The government in Myanmar released around 150 political prisoners as part of a general amnesty given to an estimated 6,300 detainees.
The release followed an appeal to the government from the head of the state-backed National Human Rights Commission to set free prisoners accused of ordinary crimes so they can participate in "nation-building tasks."
British Foreign Secretary William Hague, in a statement Wednesday, said London was looking forward to more important steps from Myanmar's government.
"I welcome the news that a number of political prisoners have been released in Burma (the former name of Myanmar)," he said. "We have been pressing for the release of all political prisoners for a long time and this is an encouraging first step."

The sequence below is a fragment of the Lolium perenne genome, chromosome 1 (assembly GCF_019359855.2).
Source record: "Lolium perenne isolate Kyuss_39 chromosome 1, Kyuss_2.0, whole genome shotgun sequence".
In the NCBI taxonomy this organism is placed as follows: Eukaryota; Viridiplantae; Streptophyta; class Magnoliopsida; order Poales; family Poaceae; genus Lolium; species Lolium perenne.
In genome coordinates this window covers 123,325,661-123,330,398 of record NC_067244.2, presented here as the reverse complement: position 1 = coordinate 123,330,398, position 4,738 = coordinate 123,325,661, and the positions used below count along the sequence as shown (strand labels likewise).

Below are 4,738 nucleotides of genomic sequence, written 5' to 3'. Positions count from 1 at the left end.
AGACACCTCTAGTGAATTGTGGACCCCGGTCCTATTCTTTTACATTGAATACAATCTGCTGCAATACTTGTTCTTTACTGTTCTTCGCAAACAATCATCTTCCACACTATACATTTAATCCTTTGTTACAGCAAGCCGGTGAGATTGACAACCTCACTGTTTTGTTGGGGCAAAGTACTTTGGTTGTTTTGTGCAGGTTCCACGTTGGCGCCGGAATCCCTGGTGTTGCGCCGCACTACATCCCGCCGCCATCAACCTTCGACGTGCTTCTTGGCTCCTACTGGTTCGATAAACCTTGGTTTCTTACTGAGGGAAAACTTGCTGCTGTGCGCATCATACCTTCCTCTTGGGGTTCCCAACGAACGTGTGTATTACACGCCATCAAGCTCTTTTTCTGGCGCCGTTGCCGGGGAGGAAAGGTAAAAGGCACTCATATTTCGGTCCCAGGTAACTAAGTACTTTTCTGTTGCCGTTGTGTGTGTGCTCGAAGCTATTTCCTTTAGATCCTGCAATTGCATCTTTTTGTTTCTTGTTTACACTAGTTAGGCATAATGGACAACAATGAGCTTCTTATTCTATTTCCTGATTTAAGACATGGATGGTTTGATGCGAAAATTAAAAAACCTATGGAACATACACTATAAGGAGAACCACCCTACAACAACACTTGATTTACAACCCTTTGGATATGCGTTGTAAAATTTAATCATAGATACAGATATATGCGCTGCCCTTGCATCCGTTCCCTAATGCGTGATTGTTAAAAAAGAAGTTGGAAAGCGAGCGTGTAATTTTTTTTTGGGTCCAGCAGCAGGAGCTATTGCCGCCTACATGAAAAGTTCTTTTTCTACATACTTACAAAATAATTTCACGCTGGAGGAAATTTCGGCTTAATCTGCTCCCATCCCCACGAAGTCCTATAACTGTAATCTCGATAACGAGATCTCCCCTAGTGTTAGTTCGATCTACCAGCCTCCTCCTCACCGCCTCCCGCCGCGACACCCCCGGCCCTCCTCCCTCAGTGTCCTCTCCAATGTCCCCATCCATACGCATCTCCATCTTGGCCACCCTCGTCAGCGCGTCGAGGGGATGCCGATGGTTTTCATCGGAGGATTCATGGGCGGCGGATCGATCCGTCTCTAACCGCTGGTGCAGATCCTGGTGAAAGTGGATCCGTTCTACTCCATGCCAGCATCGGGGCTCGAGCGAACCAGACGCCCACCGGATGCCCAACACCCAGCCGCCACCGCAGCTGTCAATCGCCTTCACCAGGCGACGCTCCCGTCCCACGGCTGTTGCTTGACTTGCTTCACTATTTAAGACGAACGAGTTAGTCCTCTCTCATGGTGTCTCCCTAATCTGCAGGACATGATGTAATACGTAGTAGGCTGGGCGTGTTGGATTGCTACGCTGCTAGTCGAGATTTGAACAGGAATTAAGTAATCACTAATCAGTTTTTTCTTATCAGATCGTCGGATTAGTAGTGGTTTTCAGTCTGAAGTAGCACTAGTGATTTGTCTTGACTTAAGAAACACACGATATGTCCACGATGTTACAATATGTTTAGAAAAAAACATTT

Elaine Pearson, deputy Asia director at Human Rights Watch, said in a statement that many of the prisoners were in poor health and suffered "immeasurably" during detention. The government, she added, must follow the release with fundamental reforms.
"The laws that put them behind bars are still on the books and can be used again at any time," she said."If the government wants to show it is really different from its predecessors, it should convene Parliament and repeal laws criminalizing peaceful political speech."
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